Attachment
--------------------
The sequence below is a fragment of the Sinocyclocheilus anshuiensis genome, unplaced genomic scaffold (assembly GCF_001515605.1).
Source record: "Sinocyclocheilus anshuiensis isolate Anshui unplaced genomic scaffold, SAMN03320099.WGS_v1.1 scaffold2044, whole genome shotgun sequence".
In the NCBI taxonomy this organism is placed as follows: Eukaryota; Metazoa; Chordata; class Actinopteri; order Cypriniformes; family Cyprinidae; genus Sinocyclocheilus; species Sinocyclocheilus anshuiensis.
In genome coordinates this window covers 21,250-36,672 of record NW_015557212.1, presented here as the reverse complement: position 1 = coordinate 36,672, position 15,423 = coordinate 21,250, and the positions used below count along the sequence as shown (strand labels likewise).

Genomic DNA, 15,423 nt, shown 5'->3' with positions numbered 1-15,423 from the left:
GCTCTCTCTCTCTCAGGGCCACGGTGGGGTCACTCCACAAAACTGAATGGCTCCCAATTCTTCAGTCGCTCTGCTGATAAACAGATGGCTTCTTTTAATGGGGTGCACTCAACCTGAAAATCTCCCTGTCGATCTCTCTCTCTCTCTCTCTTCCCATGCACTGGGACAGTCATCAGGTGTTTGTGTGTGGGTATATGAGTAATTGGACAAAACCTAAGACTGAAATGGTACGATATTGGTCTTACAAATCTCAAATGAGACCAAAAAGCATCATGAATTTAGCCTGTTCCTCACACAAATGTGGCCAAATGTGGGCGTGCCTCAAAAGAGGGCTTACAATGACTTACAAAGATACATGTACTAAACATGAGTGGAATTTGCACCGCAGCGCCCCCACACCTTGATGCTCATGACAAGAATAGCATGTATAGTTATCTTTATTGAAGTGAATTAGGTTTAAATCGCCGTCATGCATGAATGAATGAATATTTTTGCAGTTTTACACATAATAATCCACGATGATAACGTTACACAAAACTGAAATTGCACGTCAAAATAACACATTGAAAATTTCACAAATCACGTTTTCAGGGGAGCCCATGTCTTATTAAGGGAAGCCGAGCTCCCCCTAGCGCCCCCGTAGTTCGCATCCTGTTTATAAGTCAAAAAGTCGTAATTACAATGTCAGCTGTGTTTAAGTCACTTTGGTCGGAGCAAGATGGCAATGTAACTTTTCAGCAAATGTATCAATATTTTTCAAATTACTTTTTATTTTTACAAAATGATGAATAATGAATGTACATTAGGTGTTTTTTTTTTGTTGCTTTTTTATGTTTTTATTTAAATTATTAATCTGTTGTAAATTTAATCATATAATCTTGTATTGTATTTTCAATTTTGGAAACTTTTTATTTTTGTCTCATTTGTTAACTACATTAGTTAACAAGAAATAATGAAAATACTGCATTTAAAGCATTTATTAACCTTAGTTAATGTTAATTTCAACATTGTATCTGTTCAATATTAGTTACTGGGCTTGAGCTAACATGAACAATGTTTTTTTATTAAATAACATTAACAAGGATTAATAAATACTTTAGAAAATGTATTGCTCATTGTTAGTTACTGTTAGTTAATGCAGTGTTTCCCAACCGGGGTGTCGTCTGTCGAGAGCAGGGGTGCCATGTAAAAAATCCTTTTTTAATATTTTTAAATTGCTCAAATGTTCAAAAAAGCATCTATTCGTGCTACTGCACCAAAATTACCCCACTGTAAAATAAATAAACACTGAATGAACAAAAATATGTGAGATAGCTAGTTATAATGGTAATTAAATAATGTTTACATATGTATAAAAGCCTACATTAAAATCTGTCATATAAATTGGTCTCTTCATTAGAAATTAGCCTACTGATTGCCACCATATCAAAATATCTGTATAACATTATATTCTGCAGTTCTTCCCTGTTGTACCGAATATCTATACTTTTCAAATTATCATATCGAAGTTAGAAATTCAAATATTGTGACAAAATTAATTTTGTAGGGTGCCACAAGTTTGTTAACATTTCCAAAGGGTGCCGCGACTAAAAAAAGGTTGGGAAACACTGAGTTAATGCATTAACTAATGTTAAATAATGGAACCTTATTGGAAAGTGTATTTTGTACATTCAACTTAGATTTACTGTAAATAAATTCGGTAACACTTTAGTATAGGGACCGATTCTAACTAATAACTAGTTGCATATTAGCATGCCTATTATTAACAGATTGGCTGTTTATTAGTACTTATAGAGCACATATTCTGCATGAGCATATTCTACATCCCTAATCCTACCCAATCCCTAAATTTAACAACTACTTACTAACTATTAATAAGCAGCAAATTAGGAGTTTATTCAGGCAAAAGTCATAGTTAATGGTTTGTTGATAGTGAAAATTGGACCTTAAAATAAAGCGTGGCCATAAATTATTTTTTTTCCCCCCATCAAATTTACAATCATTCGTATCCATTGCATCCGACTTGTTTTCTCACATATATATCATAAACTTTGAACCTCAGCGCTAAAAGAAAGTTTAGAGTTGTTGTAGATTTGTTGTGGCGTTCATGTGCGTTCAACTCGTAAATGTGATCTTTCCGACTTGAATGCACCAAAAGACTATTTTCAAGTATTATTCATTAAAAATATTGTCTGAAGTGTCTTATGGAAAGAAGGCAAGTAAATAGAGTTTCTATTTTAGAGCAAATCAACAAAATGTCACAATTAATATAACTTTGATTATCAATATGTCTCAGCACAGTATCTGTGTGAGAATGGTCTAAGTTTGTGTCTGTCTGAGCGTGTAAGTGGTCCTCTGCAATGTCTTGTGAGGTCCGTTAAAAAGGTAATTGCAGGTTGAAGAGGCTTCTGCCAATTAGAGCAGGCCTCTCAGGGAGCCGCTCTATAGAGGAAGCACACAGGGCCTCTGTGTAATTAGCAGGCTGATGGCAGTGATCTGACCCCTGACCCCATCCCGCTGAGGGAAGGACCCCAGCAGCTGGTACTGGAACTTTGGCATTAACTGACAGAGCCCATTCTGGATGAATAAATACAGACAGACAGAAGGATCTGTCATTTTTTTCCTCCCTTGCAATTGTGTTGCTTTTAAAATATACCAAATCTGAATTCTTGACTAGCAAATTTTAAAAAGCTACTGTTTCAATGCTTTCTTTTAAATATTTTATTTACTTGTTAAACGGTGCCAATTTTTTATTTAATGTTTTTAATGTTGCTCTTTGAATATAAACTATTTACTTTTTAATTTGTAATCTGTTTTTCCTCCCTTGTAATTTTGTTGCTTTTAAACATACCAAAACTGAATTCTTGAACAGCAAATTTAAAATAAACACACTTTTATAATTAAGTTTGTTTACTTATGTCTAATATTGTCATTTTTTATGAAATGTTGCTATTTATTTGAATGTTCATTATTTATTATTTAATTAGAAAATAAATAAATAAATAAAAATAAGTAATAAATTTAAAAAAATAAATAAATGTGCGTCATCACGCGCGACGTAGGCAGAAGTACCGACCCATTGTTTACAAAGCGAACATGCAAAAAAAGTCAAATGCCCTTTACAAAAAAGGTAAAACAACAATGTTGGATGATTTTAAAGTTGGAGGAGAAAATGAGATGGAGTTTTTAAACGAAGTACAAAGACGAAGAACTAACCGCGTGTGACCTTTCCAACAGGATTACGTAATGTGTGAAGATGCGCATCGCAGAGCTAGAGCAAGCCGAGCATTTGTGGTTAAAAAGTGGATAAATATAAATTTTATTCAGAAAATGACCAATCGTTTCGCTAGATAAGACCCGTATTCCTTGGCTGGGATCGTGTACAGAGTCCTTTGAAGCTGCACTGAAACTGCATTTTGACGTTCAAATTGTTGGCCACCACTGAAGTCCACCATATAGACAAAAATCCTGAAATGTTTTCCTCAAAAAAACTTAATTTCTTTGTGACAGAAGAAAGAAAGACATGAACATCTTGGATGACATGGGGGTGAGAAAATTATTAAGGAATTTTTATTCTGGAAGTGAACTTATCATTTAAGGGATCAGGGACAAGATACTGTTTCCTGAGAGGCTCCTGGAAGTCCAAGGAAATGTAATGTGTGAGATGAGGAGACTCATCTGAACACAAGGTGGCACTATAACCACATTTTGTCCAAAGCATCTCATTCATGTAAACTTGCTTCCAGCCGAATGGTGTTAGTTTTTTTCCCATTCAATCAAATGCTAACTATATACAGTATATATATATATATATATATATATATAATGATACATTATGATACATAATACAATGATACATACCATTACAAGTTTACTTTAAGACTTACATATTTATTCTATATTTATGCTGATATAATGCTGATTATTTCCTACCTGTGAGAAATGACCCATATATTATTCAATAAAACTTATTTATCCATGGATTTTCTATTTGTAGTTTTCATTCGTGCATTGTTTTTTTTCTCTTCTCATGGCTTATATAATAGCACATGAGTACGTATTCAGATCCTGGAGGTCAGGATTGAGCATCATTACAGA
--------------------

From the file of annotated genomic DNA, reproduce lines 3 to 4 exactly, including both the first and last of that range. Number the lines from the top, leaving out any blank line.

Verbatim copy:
In the NCBI taxonomy this organism is placed as follows: Eukaryota; Metazoa; Chordata; class Actinopteri; order Cypriniformes; family Cyprinidae; genus Sinocyclocheilus; species Sinocyclocheilus anshuiensis.
In genome coordinates this window covers 21,250-36,672 of record NW_015557212.1, presented here as the reverse complement: position 1 = coordinate 36,672, position 15,423 = coordinate 21,250, and the positions used below count along the sequence as shown (strand labels likewise).